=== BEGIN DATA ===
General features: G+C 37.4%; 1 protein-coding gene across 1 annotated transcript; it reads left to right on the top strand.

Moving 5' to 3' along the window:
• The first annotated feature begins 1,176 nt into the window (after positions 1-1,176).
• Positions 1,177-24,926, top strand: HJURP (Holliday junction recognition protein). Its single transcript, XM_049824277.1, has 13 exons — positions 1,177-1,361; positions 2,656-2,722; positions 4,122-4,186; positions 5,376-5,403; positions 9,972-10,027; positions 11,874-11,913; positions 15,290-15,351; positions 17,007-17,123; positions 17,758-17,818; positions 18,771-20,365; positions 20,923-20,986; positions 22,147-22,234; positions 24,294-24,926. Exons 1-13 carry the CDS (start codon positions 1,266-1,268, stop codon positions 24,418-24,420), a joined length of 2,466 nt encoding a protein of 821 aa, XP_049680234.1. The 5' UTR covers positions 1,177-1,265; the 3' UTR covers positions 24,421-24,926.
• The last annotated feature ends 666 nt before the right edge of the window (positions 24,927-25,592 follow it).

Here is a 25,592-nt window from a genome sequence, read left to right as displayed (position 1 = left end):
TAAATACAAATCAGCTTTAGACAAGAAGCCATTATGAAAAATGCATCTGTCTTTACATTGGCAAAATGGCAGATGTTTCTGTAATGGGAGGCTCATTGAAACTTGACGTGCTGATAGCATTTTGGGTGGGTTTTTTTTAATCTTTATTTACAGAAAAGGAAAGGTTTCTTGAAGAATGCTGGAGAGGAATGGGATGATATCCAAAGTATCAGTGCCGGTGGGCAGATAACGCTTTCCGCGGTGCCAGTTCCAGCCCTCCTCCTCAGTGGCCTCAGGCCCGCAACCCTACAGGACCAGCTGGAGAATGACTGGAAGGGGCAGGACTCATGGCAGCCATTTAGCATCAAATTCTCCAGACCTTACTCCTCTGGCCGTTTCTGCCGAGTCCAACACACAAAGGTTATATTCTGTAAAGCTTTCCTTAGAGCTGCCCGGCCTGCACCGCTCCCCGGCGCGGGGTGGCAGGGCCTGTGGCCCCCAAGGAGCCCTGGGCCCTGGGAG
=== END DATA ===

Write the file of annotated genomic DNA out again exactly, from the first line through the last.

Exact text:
General features: G+C 37.4%; 1 protein-coding gene across 1 annotated transcript; it reads left to right on the top strand.

Moving 5' to 3' along the window:
• The first annotated feature begins 1,176 nt into the window (after positions 1-1,176).
• Positions 1,177-24,926, top strand: HJURP (Holliday junction recognition protein). Its single transcript, XM_049824277.1, has 13 exons — positions 1,177-1,361; positions 2,656-2,722; positions 4,122-4,186; positions 5,376-5,403; positions 9,972-10,027; positions 11,874-11,913; positions 15,290-15,351; positions 17,007-17,123; positions 17,758-17,818; positions 18,771-20,365; positions 20,923-20,986; positions 22,147-22,234; positions 24,294-24,926. Exons 1-13 carry the CDS (start codon positions 1,266-1,268, stop codon positions 24,418-24,420), a joined length of 2,466 nt encoding a protein of 821 aa, XP_049680234.1. The 5' UTR covers positions 1,177-1,265; the 3' UTR covers positions 24,421-24,926.
• The last annotated feature ends 666 nt before the right edge of the window (positions 24,927-25,592 follow it).

Here is a 25,592-nt window from a genome sequence, read left to right as displayed (position 1 = left end):
TAAATACAAATCAGCTTTAGACAAGAAGCCATTATGAAAAATGCATCTGTCTTTACATTGGCAAAATGGCAGATGTTTCTGTAATGGGAGGCTCATTGAAACTTGACGTGCTGATAGCATTTTGGGTGGGTTTTTTTTAATCTTTATTTACAGAAAAGGAAAGGTTTCTTGAAGAATGCTGGAGAGGAATGGGATGATATCCAAAGTATCAGTGCCGGTGGGCAGATAACGCTTTCCGCGGTGCCAGTTCCAGCCCTCCTCCTCAGTGGCCTCAGGCCCGCAACCCTACAGGACCAGCTGGAGAATGACTGGAAGGGGCAGGACTCATGGCAGCCATTTAGCATCAAATTCTCCAGACCTTACTCCTCTGGCCGTTTCTGCCGAGTCCAACACACAAAGGTTATATTCTGTAAAGCTTTCCTTAGAGCTGCCCGGCCTGCACCGCTCCCCGGCGCGGGGTGGCAGGGCCTGTGGCCCCCAAGGAGCCCTGGGCCCTGGGAG